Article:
I first heard those words from Brother Alois, the prior of the Taize monastic community, last May during a pilgrimage to the Pine Ridge Indian Reservation.
His words hit me with converting clarity.
Because not one of us 1K pilgrims missed the clear, straight, connect-the-dots line he’d just drawn from the Crucified Christ to the all-but-crucified Lakota Indians on whose land we prayed.
When Brother Alois mentioned ‘collective suffering’ an accompanying illustration or further explanation wasn’t needed.
I thought about those words again last week at Pub Theology as I listened to a friend and lawyer in my church, Brian Stolarz, reflect on his experience of working for nearly a decade to get an innocent off death row in Texas.
Alfred Dewayne Brown had been convicted of a cop-killing in Houston. Despite a lack of any forensic evidence, he was sentenced to be killed by the State on death row.
Brown’s IQ of 67, qualifying him as mentally handicapped, was ginned up to 70 by the state doctor in order to qualify him for execution. This wasn’t the only example of prosecutorial abuse in the case.
At one point in his story, Brian shared a memory of meeting with Brown on death row and afterwards coming upon:
“a church group passing out bibles. They were also passing out fish platters for the prison staff because they were “doing God’s work,” according to a banner draped over a table.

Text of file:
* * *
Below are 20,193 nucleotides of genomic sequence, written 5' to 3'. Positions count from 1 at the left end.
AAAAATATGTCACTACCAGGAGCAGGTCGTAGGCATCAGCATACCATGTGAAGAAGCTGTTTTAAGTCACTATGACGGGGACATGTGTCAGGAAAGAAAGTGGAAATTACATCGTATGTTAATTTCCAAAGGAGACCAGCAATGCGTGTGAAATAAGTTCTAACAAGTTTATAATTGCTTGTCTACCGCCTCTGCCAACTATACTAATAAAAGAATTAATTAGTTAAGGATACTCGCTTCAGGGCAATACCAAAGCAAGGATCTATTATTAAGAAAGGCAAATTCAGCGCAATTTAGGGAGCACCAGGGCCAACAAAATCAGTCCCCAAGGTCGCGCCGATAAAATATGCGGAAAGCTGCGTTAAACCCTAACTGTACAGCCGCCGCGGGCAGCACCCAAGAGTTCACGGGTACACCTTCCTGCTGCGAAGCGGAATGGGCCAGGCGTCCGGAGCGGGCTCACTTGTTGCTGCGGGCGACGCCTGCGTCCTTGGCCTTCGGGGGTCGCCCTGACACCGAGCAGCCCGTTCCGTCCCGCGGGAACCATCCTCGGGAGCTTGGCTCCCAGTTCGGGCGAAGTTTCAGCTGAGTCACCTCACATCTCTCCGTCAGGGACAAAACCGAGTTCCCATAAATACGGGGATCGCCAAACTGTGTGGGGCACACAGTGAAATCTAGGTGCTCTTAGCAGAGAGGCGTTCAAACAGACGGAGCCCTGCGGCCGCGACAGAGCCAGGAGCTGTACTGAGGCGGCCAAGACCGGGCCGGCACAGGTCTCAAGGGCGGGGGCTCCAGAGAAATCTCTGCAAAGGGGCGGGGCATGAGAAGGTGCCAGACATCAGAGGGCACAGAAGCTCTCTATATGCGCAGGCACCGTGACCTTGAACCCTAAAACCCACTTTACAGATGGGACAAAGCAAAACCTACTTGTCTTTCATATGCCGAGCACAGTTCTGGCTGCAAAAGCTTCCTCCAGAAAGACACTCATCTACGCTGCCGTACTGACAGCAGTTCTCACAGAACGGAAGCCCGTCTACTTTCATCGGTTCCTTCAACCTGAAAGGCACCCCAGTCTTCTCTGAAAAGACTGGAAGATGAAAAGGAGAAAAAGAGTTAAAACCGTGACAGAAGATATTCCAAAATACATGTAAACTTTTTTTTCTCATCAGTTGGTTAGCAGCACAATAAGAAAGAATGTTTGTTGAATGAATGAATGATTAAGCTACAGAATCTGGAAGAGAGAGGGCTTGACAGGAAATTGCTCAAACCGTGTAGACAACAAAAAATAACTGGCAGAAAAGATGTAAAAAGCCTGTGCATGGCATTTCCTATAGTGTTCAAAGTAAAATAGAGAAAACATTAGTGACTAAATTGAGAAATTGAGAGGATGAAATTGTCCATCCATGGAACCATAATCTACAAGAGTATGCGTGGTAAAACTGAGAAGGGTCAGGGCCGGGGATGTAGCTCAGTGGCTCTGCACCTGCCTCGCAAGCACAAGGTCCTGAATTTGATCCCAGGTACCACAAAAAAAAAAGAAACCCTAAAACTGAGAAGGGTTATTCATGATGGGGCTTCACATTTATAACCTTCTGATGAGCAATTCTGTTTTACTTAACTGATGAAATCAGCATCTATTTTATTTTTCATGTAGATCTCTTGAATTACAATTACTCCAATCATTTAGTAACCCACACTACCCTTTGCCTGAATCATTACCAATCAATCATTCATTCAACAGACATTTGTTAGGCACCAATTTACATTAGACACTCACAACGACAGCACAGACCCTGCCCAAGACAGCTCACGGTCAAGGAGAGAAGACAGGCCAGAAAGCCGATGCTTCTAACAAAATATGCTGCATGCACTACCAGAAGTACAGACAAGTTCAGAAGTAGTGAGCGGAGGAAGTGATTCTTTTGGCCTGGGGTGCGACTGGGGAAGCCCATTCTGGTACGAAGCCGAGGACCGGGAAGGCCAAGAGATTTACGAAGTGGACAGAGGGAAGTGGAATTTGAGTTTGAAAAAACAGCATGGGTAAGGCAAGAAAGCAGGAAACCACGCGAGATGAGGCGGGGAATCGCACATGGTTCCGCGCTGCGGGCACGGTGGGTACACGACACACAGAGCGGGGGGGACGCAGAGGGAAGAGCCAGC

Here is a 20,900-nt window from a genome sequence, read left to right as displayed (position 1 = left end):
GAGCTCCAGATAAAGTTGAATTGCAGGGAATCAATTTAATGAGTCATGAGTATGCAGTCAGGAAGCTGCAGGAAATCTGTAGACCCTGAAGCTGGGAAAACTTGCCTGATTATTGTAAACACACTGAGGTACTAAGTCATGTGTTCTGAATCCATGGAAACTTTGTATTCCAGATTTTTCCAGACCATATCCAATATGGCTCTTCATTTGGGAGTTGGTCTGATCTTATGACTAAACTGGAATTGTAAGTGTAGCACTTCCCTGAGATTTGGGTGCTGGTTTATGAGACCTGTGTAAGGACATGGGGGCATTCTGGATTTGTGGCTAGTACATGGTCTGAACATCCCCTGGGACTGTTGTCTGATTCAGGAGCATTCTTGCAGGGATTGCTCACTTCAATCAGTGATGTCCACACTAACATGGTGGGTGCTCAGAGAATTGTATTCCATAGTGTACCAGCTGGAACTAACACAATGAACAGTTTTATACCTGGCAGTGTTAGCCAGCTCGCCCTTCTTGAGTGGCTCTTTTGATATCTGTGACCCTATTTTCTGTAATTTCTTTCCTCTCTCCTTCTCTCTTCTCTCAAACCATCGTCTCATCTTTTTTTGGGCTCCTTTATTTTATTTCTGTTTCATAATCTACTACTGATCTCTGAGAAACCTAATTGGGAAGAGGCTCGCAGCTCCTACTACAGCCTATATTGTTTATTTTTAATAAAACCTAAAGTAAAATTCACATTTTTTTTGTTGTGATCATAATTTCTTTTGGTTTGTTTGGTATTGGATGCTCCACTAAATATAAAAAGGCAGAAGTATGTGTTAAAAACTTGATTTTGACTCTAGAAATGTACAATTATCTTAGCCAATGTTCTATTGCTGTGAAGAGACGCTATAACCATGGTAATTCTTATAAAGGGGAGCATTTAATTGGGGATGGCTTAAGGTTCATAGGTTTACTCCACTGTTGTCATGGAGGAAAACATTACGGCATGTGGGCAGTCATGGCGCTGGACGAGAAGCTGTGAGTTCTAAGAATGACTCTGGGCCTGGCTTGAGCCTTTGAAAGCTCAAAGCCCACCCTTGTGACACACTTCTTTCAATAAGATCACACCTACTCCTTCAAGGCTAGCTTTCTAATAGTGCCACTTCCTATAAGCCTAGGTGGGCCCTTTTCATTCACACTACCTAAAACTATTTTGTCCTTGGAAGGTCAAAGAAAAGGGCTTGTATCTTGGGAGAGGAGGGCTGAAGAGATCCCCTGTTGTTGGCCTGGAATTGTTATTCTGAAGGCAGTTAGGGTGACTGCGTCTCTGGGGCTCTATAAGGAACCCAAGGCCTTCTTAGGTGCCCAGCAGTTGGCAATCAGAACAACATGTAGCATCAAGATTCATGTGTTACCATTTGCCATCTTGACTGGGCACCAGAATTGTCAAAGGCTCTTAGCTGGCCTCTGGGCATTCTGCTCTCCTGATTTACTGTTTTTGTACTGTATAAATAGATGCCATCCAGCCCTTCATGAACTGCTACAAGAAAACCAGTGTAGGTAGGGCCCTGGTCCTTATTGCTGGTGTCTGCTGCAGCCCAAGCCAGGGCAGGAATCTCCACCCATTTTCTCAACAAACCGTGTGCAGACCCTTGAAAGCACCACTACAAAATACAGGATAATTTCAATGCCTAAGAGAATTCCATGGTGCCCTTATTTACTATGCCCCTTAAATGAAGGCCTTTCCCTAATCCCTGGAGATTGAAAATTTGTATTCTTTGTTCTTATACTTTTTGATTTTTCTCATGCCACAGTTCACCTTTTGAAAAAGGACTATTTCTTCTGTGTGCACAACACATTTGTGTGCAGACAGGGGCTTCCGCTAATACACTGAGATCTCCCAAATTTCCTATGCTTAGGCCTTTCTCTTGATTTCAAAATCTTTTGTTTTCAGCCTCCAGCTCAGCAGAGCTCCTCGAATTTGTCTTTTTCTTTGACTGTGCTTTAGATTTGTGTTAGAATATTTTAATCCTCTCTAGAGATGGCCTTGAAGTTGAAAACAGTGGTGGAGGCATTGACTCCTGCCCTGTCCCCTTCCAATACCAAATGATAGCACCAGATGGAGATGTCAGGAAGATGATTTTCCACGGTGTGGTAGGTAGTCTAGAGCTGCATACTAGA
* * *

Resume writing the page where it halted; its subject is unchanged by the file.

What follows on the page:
I didn’t want to debate the fact that God would probably not be cool with an innocent man being executed, or probably executions at all, and they should check themselves a bit. I just took the bible and said thank you. I grabbed one and remember reading some Psalms and some of the New Testament on the plane ride home.”
– One Big Setup, 222
Brian went on to mention the dubious reaction from the Christians when he suggested to them that maybe he too was doing God’s work by advocating for the condemned.
It probably won’t surprise you to hear that those same Christians believed their ‘Christian duty’ was to prepare the prisoners (vis a vis the sinner’s prayer) for eternity, not accompanying them in the present.
Here’s what hit me about what Brian shared:
The ‘traditional’ evangelical understanding of the cross, what theologians call ‘penal substitution,’ not only has nothing to say to people like the Alfred Dewayne Brown, penal substitution speaks no good news to them because it simultaneously privileges people like me.
Penal substitution is an understanding of the atonement ideally suited for oppressors and people who benefit from oppressive systems.
On the pop level, penal substitution is the understanding of the cross that says ‘Jesus died for you.’
For your sin.
Jesus died in your place. Jesus died the death you deserve to die as punishment for your sin. Jesus is your substitute. He suffered (suddenly I realize how the past tense is key) the wrath God bears towards you.
On the purely theological level, I’ve always had my theological gripes with that way of understanding the cross, but when as I listened to Brian the this-world, moral deficiencies of penal substitution hit me like a slap across the face.
Saying Jesus Christ died for you, for your sin, for your sin to be forgiven is good news to… sinners.
But what about the sinned against?